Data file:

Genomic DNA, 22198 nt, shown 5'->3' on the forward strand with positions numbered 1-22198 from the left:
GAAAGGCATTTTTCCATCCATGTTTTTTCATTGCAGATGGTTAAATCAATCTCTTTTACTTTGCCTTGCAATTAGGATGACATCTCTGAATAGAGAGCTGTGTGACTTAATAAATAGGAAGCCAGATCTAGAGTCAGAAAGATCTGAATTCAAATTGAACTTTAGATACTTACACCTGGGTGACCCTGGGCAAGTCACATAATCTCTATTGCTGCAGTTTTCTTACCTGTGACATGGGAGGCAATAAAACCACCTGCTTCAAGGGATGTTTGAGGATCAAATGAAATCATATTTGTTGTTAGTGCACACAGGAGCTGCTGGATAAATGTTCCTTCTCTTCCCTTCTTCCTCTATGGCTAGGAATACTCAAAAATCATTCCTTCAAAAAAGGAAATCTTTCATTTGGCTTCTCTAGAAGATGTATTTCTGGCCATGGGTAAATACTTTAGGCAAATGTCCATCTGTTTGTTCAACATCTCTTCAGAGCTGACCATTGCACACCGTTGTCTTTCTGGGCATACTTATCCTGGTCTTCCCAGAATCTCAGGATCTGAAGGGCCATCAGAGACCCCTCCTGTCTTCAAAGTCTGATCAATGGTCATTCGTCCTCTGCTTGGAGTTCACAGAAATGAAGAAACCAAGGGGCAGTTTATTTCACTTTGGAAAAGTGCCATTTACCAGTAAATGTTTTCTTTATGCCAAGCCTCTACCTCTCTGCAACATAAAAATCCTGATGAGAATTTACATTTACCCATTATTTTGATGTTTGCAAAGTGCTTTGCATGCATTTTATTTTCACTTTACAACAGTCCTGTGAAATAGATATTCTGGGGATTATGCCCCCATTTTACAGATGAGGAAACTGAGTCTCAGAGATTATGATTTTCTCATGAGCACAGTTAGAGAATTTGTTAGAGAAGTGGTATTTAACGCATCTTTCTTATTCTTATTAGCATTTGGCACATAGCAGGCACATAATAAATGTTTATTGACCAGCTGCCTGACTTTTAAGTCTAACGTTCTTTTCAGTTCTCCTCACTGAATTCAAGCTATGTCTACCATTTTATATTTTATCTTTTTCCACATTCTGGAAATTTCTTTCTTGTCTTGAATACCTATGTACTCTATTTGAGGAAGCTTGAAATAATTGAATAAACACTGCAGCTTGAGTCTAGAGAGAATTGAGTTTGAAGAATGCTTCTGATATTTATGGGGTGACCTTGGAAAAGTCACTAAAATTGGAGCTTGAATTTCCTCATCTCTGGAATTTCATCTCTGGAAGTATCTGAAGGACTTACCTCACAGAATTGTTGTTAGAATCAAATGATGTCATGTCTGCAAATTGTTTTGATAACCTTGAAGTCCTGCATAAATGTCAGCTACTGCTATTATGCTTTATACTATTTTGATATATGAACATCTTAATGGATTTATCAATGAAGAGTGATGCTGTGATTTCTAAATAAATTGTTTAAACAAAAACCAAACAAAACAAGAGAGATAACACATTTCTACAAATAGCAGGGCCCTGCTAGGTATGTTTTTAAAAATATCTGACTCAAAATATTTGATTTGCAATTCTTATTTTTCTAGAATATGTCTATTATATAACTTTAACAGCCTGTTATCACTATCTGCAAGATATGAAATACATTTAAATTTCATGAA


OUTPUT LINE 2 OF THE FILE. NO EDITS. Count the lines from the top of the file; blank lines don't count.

GAAAGGCATTTTTCCATCCATGTTTTTTCATTGCAGATGGTTAAATCAATCTCTTTTACTTTGCCTTGCAATTAGGATGACATCTCTGAATAGAGAGCTGTGTGACTTAATAAATAGGAAGCCAGATCTAGAGTCAGAAAGATCTGAATTCAAATTGAACTTTAGATACTTACACCTGGGTGACCCTGGGCAAGTCACATAATCTCTATTGCTGCAGTTTTCTTACCTGTGACATGGGAGGCAATAAAACCACCTGCTTCAAGGGATGTTTGAGGATCAAATGAAATCATATTTGTTGTTAGTGCACACAGGAGCTGCTGGATAAATGTTCCTTCTCTTCCCTTCTTCCTCTATGGCTAGGAATACTCAAAAATCATTCCTTCAAAAAAGGAAATCTTTCATTTGGCTTCTCTAGAAGATGTATTTCTGGCCATGGGTAAATACTTTAGGCAAATGTCCATCTGTTTGTTCAACATCTCTTCAGAGCTGACCATTGCACACCGTTGTCTTTCTGGGCATACTTATCCTGGTCTTCCCAGAATCTCAGGATCTGAAGGGCCATCAGAGACCCCTCCTGTCTTCAAAGTCTGATCAATGGTCATTCGTCCTCTGCTTGGAGTTCACAGAAATGAAGAAACCAAGGGGCAGTTTATTTCACTTTGGAAAAGTGCCATTTACCAGTAAATGTTTTCTTTATGCCAAGCCTCTACCTCTCTGCAACATAAAAATCCTGATGAGAATTTACATTTACCCATTATTTTGATGTTTGCAAAGTGCTTTGCATGCATTTTATTTTCACTTTACAACAGTCCTGTGAAATAGATATTCTGGGGATTATGCCCCCATTTTACAGATGAGGAAACTGAGTCTCAGAGATTATGATTTTCTCATGAGCACAGTTAGAGAATTTGTTAGAGAAGTGGTATTTAACGCATCTTTCTTATTCTTATTAGCATTTGGCACATAGCAGGCACATAATAAATGTTTATTGACCAGCTGCCTGACTTTTAAGTCTAACGTTCTTTTCAGTTCTCCTCACTGAATTCAAGCTATGTCTACCATTTTATATTTTATCTTTTTCCACATTCTGGAAATTTCTTTCTTGTCTTGAATACCTATGTACTCTATTTGAGGAAGCTTGAAATAATTGAATAAACACTGCAGCTTGAGTCTAGAGAGAATTGAGTTTGAAGAATGCTTCTGATATTTATGGGGTGACCTTGGAAAAGTCACTAAAATTGGAGCTTGAATTTCCTCATCTCTGGAATTTCATCTCTGGAAGTATCTGAAGGACTTACCTCACAGAATTGTTGTTAGAATCAAATGATGTCATGTCTGCAAATTGTTTTGATAACCTTGAAGTCCTGCATAAATGTCAGCTACTGCTATTATGCTTTATACTATTTTGATATATGAACATCTTAATGGATTTATCAATGAAGAGTGATGCTGTGATTTCTAAATAAATTGTTTAAACAAAAACCAAACAAAACAAGAGAGATAACACATTTCTACAAATAGCAGGGCCCTGCTAGGTATGTTTTTAAAAATATCTGACTCAAAATATTTGATTTGCAATTCTTATTTTTCTAGAATATGTCTATTATATAACTTTAACAGCCTGTTATCACTATCTGCAAGATATGAAATACATTTAAATTTCATGAA